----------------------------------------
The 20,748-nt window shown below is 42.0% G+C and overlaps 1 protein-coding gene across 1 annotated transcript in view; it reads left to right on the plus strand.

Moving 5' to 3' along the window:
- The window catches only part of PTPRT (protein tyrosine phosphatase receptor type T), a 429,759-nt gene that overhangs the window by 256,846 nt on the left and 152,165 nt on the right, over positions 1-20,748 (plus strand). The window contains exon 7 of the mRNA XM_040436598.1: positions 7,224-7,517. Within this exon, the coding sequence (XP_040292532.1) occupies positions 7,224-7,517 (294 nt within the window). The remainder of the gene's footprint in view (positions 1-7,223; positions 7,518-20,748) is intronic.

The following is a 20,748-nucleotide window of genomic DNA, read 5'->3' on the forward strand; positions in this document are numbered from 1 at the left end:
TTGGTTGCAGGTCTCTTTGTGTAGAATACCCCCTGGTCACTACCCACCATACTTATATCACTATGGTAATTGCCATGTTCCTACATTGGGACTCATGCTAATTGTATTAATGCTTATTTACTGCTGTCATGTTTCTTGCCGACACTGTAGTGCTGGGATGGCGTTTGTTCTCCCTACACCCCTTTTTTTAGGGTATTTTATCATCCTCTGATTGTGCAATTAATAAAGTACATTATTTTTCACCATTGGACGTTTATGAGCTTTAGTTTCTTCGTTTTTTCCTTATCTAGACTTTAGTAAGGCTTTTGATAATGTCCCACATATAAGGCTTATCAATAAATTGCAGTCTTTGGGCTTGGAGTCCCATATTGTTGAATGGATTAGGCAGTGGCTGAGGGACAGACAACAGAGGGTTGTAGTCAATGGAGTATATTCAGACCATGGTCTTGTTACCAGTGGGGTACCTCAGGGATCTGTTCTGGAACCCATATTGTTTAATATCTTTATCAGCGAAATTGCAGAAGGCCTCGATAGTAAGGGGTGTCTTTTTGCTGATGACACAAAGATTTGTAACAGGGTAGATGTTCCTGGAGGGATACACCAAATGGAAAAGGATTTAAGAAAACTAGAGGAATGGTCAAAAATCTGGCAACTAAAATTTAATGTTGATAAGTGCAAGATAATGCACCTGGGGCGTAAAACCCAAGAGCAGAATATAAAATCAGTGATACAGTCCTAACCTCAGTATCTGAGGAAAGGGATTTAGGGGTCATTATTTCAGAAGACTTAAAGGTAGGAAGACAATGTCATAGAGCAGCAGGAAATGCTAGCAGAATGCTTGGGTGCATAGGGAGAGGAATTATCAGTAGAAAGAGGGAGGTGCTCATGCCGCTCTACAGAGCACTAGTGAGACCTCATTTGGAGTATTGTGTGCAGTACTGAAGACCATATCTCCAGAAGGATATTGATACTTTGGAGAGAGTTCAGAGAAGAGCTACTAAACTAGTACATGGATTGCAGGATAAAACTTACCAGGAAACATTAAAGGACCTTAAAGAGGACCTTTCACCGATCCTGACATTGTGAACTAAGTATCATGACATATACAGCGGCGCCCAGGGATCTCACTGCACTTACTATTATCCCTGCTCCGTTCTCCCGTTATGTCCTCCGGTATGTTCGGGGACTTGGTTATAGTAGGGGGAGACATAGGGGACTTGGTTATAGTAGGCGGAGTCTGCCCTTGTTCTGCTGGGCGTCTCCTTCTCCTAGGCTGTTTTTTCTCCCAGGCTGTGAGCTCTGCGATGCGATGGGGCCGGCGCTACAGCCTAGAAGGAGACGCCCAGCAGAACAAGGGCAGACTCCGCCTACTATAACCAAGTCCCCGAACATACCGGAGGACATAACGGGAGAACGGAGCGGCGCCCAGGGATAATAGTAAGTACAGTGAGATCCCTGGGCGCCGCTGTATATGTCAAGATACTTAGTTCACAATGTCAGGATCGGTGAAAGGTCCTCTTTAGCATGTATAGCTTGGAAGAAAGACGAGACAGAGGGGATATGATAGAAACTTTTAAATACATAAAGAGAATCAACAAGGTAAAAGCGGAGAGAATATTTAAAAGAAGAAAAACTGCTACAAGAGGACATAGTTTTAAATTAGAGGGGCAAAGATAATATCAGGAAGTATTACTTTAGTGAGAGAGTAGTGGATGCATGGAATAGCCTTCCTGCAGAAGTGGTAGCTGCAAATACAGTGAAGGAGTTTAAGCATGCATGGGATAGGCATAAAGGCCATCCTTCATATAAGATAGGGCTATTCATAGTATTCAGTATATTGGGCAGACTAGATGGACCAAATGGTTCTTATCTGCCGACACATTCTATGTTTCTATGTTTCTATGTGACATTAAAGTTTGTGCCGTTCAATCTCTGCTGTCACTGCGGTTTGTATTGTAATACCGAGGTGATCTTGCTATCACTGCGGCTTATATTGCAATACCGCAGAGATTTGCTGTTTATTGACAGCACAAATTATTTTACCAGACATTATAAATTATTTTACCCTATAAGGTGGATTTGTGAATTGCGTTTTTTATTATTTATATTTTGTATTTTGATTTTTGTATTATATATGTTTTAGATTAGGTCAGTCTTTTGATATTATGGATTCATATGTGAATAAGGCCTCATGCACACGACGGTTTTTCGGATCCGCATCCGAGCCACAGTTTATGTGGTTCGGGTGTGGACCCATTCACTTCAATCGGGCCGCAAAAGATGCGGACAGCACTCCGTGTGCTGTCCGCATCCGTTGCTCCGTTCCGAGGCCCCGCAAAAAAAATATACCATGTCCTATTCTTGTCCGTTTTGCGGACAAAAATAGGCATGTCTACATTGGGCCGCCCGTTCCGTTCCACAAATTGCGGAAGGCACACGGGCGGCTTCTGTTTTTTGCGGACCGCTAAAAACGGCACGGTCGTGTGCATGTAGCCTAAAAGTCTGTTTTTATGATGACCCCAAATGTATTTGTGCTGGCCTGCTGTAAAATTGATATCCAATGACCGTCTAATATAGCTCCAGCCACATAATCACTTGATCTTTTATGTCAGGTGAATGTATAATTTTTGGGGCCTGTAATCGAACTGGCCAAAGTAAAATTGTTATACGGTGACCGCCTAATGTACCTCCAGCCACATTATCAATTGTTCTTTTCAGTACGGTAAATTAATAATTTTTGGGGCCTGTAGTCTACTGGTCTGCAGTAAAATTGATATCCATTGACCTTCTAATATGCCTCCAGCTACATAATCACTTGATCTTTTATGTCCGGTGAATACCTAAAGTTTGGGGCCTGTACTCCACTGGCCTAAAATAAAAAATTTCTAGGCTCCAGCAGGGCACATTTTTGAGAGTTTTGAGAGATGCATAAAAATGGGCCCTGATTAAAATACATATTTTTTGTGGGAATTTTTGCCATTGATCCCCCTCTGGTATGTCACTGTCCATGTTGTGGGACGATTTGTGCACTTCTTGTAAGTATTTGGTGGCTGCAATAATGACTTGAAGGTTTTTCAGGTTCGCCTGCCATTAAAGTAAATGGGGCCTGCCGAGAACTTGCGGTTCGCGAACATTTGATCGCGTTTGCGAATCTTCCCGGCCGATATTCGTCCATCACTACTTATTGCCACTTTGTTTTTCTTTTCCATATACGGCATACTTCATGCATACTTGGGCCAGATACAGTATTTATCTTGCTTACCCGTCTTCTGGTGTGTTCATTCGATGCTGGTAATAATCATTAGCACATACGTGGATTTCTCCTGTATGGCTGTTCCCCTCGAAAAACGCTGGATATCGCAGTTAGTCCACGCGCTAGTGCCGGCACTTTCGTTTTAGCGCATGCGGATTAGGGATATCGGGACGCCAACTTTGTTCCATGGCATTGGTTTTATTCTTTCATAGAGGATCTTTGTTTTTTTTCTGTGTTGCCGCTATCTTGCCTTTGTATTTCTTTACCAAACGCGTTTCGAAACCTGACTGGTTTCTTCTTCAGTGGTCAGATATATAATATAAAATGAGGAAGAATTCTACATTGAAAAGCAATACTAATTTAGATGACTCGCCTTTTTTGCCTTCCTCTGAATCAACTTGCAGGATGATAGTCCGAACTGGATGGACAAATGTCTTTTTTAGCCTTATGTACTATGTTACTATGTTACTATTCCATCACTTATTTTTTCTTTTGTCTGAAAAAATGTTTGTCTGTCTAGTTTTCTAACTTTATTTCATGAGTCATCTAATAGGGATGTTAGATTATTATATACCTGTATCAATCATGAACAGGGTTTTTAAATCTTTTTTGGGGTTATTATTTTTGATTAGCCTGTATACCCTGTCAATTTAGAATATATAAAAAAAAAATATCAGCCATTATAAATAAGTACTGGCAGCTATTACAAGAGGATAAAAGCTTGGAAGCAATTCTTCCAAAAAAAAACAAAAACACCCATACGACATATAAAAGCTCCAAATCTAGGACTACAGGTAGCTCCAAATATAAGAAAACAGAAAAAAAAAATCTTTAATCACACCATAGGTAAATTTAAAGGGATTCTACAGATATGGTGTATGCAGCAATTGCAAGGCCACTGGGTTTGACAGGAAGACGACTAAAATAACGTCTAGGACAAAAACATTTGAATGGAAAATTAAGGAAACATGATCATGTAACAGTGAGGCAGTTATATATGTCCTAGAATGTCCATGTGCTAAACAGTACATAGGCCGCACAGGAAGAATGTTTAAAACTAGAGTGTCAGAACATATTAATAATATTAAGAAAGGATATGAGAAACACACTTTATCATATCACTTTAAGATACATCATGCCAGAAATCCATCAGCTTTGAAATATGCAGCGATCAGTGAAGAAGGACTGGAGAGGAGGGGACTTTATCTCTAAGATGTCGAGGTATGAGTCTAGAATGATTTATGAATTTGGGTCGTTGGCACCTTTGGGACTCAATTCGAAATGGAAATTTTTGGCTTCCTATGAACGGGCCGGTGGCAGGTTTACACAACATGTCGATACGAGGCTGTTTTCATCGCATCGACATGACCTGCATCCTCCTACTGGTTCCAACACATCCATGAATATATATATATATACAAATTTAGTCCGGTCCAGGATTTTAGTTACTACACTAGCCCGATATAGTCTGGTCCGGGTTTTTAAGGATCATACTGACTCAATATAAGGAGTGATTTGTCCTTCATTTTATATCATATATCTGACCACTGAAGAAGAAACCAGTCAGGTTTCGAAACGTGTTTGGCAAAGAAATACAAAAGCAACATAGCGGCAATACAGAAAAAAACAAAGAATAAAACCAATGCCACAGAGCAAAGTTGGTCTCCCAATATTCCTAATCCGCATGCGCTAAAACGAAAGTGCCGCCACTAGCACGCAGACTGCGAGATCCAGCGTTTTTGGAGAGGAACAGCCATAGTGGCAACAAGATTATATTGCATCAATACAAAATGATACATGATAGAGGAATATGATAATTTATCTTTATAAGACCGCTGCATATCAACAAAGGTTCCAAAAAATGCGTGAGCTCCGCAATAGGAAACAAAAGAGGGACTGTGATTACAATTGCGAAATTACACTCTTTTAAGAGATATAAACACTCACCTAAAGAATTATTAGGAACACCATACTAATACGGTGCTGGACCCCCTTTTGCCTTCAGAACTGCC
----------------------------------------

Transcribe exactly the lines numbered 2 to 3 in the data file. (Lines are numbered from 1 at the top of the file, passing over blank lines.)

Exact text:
Moving 5' to 3' along the window:
- The window catches only part of PTPRT (protein tyrosine phosphatase receptor type T), a 429,759-nt gene that overhangs the window by 256,846 nt on the left and 152,165 nt on the right, over positions 1-20,748 (plus strand). The window contains exon 7 of the mRNA XM_040436598.1: positions 7,224-7,517. Within this exon, the coding sequence (XP_040292532.1) occupies positions 7,224-7,517 (294 nt within the window). The remainder of the gene's footprint in view (positions 1-7,223; positions 7,518-20,748) is intronic.